By Chuck Seegert, Ph.D.
Diagnosing eye conditions in pediatric patients may have become slightly easier thanks to recent research from the Baylor Visual Function Testing Center. Their new, non-invasive technology tests for optical diseases by operating like a handheld computed tomography (CT) scanner for the eye. The device accurately performs retinal diagnoses without getting too close to the young patient, who may have difficulty sitting still.
Achromatopsia is a somewhat rare genetic condition that may cause an inability to perceive color. The disease also makes it difficult for a patient to attain visual acuity when light levels are high, which has led to the moniker “day blindness.” Historically, diagnosis of this disease has been difficult in young children because the tools used to identify it were made for adults. This challenge was compounded by the fact that children who are three to four years old struggle to sit still, so exams are often substandard.
To improve this scenario, researchers from the Baylor Visual Function Testing Center have developed a new diagnostic tool, according to a recent press release from Baylor Scott & White Health. The device is based on spectral-domain coherence tomographic imaging (SD-OCT), and it studies the thickness of the retina, which is important in the diagnosis of achromatopsia. The new approach is non-invasive and is an advance over previous methods that depended largely on family history, patient age, and standard eye exams.
“It has been very difficult to understand the retinal structure of children with achromatopsia because young children are known to be uncooperative during eye examinations designed for the adults,” said Yuquan Wen, Ph.D., the scientific director of the Baylor Visual Function Testing Center, in the press release.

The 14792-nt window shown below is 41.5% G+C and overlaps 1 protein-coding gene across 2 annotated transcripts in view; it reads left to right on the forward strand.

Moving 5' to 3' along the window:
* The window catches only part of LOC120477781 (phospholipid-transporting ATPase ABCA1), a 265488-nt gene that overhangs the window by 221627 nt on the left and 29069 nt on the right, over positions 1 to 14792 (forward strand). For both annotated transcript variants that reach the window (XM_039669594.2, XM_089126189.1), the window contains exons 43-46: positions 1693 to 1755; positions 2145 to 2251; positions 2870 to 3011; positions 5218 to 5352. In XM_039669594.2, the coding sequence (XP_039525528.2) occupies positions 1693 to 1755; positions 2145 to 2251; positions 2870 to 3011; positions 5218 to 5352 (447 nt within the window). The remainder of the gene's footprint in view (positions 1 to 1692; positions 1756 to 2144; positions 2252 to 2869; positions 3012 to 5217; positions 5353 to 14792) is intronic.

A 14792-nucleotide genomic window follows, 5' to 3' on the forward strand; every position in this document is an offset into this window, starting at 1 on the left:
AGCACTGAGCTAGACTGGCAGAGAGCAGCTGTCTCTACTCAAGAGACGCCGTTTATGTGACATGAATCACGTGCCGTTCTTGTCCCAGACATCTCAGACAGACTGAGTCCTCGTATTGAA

To test the new device, the researchers used it on a sample of 18 patients who were about four years old, according to a study published by the team in the Journal of the American Medical Association Ophthalmology. Nine patients that were known to suffer from achromatopsia and nine control patients underwent genetic testing for the disease. They were also tested with the SD-OCT device. Using the results from these studies, along with more traditional diagnostics, the team was able to discover that achromatopsia patients had retinas that were thinner than normal patients. Additionally, the retinal thinning that implicates the disease was less pronounced than the retinal thinning seen in adults.
The role of SD-OCT was to provide a high-definition 3D image of the retinal surface, according to the press release. The new method was much easier than traditional methods because it could perform this imaging without getting too close to the patient. More importantly, since the retinal thickness was not as pronounced in younger patients, the researchers believe there may be a chance to treat the disease earlier. Because the disease is genetic, the research team is considering a gene therapy method that may allow the eyes to better develop once the disease has been diagnosed.
The retina is a neural structure that is a direct extension of the optic nerves, which makes it a component of the central nervous system. Because of this, it provides a relatively accessible part of the central nervous system, which is buried deep within the body. Using this fact, researchers have also developed retinal scans that may help with the early diagnosis of Alzheimer’s.
Image Credit: Baylor Scott & White Health